Brazil: New Rules For Financial Statements Published By Large Companies

Last Updated: 17 September 2008
Article by Fabiana Fagundes and Luciana Ernanny Legey

After seven years in the legislative process, Law 11.638/07, which amends the Brazilian Corporations Law (Law 6.404/76) was enacted. The new Law creates obligations for "large companies", which are defined as a "company or group of companies under common control which had, in the previous financial year, total assets greater than R$240 million or annual gross revenues greater than R$300 million."

In Brazil, corporations or sociedades anônimas are subject to the stricter requirements on preparation and disclosure of financial information contained in the Brazilian Corporations Law. In contrast, other forms of business organizations, such as the limited company (sociedade limitada, similar to a limited liability partnership) have historically had no obligation to prepare, much less disclose, financial statements. By making the Brazilian Corporations Law's provisions on preparation of financial statements applicable to all "large companies", regardless of their form of organization, Law 11.638/07 has made a significant change in the law.

The new legislation has sparked a number of debates. Article 3 of the Law states that the provisions of the Brazilian Corporations Law concerning the "preparation of financial statements and the requirement for independent audit by an auditor registered with the CVM" apply to large companies. However, the digest of the Law refers to "preparation and disclosure" of the financial statements. Are large companies required only to prepare financial statements in accordance with the Brazilian Corporations Law, or did the Law also create an obligation to publish and disclose the statements as well?

Some argue that a systematic interpretation of the Law leads to the conclusion that publication is required, since preparation of financial statements necessarily results in their publication, pursuant to articles 176 and 289 of the Brazilian Corporations Law. Furthermore, they contend, the legislator's objective in introducing this provision was precisely to ensure that the financial statements are published.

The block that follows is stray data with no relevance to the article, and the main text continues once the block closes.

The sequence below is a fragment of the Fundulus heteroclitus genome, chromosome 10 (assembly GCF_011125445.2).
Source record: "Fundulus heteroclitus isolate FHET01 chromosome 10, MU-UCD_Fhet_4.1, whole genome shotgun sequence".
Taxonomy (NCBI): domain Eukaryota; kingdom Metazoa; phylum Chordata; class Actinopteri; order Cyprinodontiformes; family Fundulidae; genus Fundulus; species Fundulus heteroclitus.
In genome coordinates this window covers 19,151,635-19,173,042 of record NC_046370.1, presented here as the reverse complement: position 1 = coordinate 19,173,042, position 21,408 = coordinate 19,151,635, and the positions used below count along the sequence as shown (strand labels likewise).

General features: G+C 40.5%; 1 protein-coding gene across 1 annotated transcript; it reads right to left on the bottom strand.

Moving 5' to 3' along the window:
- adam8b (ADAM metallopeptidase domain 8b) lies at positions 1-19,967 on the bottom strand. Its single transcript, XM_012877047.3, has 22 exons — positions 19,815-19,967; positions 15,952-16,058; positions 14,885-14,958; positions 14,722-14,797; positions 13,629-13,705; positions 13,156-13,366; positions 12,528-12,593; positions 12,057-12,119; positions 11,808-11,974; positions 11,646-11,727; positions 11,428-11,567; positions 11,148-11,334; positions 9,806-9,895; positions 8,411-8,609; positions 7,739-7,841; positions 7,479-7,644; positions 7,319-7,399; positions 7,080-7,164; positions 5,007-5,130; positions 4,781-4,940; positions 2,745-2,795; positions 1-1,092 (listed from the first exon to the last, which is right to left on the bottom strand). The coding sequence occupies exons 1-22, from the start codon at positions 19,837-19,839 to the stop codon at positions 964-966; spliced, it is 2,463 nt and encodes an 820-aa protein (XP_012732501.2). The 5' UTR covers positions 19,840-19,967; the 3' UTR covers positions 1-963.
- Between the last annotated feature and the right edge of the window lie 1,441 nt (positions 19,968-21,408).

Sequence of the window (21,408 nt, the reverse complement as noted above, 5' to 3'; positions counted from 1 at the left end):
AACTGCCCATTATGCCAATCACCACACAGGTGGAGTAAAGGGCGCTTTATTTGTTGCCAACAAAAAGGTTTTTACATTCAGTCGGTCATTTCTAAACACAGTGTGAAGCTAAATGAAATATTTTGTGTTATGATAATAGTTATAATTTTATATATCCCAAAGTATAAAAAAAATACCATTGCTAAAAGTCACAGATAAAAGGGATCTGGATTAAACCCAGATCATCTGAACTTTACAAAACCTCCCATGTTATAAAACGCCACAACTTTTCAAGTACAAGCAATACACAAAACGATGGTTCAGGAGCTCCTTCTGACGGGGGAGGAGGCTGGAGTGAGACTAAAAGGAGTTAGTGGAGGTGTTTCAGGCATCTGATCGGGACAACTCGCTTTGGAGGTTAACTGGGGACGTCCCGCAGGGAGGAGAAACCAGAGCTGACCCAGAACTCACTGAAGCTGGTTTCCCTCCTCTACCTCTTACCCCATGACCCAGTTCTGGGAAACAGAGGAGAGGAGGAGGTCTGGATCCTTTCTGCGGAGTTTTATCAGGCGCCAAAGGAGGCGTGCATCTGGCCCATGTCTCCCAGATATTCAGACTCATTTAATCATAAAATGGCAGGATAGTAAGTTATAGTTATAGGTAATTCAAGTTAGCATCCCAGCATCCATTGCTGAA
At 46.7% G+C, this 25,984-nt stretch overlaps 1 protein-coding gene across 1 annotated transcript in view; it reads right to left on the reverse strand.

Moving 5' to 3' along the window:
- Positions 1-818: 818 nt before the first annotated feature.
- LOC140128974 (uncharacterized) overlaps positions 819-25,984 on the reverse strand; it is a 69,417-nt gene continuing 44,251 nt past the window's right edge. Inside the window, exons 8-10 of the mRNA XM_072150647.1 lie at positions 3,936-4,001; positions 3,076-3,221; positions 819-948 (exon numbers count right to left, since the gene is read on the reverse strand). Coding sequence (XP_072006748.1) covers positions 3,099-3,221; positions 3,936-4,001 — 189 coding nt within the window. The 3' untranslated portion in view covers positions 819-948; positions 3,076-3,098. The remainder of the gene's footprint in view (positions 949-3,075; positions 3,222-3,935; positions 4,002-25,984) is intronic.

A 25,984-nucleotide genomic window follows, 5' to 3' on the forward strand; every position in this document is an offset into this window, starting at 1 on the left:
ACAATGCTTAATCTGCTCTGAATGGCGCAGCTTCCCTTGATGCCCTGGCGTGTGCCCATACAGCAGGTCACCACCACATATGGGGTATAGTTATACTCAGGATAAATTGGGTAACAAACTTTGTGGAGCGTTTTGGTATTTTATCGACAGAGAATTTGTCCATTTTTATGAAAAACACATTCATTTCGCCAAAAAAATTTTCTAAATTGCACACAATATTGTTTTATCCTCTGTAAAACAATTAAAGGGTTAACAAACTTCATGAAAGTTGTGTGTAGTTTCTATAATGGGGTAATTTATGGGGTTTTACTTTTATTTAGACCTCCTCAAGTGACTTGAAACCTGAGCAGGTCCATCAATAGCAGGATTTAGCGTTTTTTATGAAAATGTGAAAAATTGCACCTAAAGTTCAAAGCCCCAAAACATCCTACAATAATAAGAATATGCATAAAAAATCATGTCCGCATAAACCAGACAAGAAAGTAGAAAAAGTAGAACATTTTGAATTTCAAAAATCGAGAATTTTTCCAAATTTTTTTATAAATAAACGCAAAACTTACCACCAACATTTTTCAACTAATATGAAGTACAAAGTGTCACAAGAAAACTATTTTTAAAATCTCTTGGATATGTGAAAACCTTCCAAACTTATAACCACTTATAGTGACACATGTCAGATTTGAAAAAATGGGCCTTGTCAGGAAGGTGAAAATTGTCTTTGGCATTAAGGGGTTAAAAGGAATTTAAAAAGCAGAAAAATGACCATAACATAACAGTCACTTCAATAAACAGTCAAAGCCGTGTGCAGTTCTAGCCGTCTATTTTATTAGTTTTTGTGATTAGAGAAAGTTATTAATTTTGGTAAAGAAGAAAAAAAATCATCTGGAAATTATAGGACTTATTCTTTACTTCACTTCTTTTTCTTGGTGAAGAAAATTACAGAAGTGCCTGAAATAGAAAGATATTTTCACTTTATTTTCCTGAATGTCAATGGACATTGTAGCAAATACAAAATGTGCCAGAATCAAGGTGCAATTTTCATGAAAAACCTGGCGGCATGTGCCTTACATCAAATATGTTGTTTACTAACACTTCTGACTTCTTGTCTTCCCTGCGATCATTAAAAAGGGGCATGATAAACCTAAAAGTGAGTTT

Others believe that article 3 merely makes large companies subject to the provisions of the Brazilian Corporations Law on preparation of financial statements (including the requirement for an independent audit), without addressing the issue of publication. This school of thought argues that if the legislator wanted to impose an obligation to publish financial statements on large companies, he should have done so expressly.

The CVM, in a communication to the market, has stated that "although there is no express reference to the obligation to publish these financial statements, in any voluntary disclosure, including disclosure in response to specific requests (creditors, suppliers, clients, employees, etc.), the financial statements must be duly transparent and totally in line with the new Law."

Bill 3.741 of 2000 (which after various changes became Law 11.638/07) can assist in attempting to understand the legislator's intention, while at the same time observing the traditional limitations on the interpretation of legal provisions that create obligations. Article 2 of the Bill in fact provided expressly for publication of the financial statements of large companies, as well as their preparation.

However, as the Bill made its way through the House of Representatives, the obligation to publish disappeared. At the time, a new paragraph was added to article 3 of the Bill, requiring disclosure of financial statements on the "worldwide web of computers", but this provision also failed to find its way into the final version submitted to the National Congress.

Moreover, the obligation to publish financial statements was discussed in several of the parliamentary commissions through which the Bill passed on its way to enactment, and the discussions revealed a lack of consensus on the question, to the extent of inciting debate on the obligation to publish financial statements imposed on corporations in article 289 of the Brazilian Corporations Law. In fact, an amendment to article 289 was proposed, but was not included in the Bill presented to National Congress.

If publication of financial statements and their disclosure on the internet were both expressly proposed but removed from the Bill before it was submitted to a vote, there is reason to doubt that the legislator intended to impose an obligation to publish financial statements on large companies.

Furthermore, Complementary Law 95/98, which deals with legislative drafting, provides that a Law must be structured in three parts, a preliminary part (digest, preamble, etc.), a normative part and a final part, and states that the normative part must contain the text of the substantive rules related to the matter governed by the legislation. Thus, it is doubtful that a reference to "disclosure" in the digest of the Law, with no mention of disclosure in the normative provisions, would have the effect of making disclosure of financial statements, or even their publication, compulsory.

Although this interpretation is not yet fully consolidated, most commentators to date agree that Law 11.638/07 did not create an obligation to publish financial statements. This does seem to be the best understanding of the Law, although only time and the actual application of the Law will produce a definitive interpretation.

The content of this article is intended to provide a general guide to the subject matter. Specialist advice should be sought about your specific circumstances.

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